You were right in my front yard there Fred.
Oh and as to names of islands many arent named anyway. They are still uninhabited, in fact more so as years go by and the lifestyle of living out of town fades out. There used to be fox farms on a lot of the islands. I find ruins sometimes of cabins, heavy equipment, even mine shafts, all abandoned.
 

·
Registered
Joined
·
19,551 Posts
Handsome Sockeye, your live-aboard?
I just visited Google Earth and that Rocky Pass looks rather constricted. We sailed through some fairly narrow passages, but not that one I think. You Alaskans must have good seamanship skills and feeling for the tide to get around without going aground.
We would get ashore by taking dingy up creeks and tying up above high tide and wade upstream as much as possible into island interiors. Then at end of day just need to find the correct creek then can find the boat.:p Occasionally have to drag the boat downstream to meet the tide..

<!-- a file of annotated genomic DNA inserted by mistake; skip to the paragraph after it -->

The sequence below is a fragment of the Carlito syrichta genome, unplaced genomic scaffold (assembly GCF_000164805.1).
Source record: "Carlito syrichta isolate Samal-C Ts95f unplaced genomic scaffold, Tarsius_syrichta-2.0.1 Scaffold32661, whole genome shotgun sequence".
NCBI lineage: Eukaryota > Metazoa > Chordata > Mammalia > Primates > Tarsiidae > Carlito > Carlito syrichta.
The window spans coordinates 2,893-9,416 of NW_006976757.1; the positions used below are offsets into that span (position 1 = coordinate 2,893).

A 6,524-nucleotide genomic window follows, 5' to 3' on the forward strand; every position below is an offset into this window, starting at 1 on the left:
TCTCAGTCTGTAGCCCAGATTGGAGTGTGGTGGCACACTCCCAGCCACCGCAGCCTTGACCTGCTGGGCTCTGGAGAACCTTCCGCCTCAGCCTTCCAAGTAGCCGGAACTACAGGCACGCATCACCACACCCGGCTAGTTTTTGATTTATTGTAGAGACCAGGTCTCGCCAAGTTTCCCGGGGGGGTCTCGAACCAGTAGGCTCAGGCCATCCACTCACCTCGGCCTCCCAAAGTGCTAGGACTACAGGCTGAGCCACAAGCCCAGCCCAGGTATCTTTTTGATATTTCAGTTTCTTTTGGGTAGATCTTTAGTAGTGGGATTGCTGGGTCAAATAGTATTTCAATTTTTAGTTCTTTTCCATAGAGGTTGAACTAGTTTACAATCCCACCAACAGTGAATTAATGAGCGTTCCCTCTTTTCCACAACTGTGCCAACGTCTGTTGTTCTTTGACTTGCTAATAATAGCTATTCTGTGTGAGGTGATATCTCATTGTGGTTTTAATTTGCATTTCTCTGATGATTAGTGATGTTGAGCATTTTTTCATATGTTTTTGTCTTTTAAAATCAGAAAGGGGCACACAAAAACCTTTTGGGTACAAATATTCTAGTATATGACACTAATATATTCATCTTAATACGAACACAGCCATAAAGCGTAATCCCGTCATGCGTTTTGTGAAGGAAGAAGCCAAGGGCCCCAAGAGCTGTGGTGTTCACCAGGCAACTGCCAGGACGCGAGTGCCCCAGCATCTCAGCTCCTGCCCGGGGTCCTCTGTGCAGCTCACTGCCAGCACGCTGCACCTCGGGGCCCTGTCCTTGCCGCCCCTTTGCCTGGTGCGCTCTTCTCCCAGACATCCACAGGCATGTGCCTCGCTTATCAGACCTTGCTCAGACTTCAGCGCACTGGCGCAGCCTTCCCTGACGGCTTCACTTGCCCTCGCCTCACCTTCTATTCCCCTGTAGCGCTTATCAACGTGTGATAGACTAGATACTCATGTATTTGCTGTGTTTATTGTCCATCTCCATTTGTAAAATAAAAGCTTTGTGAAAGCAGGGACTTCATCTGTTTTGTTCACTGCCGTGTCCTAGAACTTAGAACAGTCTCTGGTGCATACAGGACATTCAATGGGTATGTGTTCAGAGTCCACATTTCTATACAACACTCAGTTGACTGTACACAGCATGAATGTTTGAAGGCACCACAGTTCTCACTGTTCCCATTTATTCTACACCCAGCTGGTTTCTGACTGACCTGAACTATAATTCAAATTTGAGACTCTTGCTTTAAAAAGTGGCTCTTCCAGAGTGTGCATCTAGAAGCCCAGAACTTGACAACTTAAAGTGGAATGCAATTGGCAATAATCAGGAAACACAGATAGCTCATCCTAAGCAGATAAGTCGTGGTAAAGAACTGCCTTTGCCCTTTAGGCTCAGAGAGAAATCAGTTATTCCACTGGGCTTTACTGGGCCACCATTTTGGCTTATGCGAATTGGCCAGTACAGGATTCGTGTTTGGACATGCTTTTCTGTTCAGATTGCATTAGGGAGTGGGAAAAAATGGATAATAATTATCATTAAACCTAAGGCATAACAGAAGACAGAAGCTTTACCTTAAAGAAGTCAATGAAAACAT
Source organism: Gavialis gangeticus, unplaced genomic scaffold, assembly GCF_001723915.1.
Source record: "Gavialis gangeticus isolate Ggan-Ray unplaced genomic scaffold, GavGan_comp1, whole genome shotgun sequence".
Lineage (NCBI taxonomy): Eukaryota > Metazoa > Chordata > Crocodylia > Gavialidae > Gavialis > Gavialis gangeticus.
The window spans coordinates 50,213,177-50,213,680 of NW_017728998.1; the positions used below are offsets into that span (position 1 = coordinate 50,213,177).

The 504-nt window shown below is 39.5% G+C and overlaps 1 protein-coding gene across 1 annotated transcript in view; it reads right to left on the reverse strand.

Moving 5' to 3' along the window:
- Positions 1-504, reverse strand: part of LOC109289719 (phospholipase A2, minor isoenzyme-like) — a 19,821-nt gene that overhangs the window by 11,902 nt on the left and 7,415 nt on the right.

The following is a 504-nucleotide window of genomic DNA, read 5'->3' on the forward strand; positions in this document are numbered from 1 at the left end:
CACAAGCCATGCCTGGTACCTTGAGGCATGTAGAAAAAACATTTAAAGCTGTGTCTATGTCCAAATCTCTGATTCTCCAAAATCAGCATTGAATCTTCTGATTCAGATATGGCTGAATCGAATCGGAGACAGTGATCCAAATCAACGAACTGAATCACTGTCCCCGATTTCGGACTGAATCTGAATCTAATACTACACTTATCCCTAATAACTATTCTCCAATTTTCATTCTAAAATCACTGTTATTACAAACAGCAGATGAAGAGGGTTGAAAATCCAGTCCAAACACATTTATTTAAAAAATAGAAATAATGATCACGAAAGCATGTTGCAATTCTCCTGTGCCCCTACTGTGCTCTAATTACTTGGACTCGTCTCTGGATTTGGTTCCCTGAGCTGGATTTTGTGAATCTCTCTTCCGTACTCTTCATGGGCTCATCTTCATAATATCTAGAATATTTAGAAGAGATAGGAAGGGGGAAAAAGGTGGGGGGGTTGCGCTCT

I still say Boznarras's Thanksgiving story is one of the better reads around, thanks for sharing. How about a picture of Jackie the Dog?
 

Attachments

·
Registered
Joined
·
214 Posts
Discussion Starter #14 (Edited)
Here are Jackie and me in the 4th of July Parade, She wore her turnout gear for that.

image.jpg

No I dont live on the boat. I suppose you could if you were real careful and didnt have too much stuff, or maybe a storage unit on shore.
Yes you got to watch yourself running around with the tides and such. Rocky Pass has a reputation. The worst spot all the water goes through two opposing 90 degree turns and whirlpools form. It is called the Devils Elbow, and you want to be there at high slack, so it defines your whole day to leave wherever you are and arrive there at the calculated time.

Here's Jackie in her civvies off duty.

image.jpg
 

·
Registered
Joined
·
214 Posts
Discussion Starter #16
Boznarras, is the Sockeye a Nordic Tug ? Those are built here in Anacortes, WA.
Yes Sockeye is a 1997 Nordic Tug, built in Burlington WA, right next door there. I actually bought her used in Anacortes at CapSante Marina and drove her home. Went to get her with one suitcase of clothes and three suitcases of tools and equipment. That was another adventure....
 

·
Registered
Joined
·
1,871 Posts
Very fine story indeed. Enjoyed to the max. Thanks for posting.
 
1 - 17 of 17 Posts
Top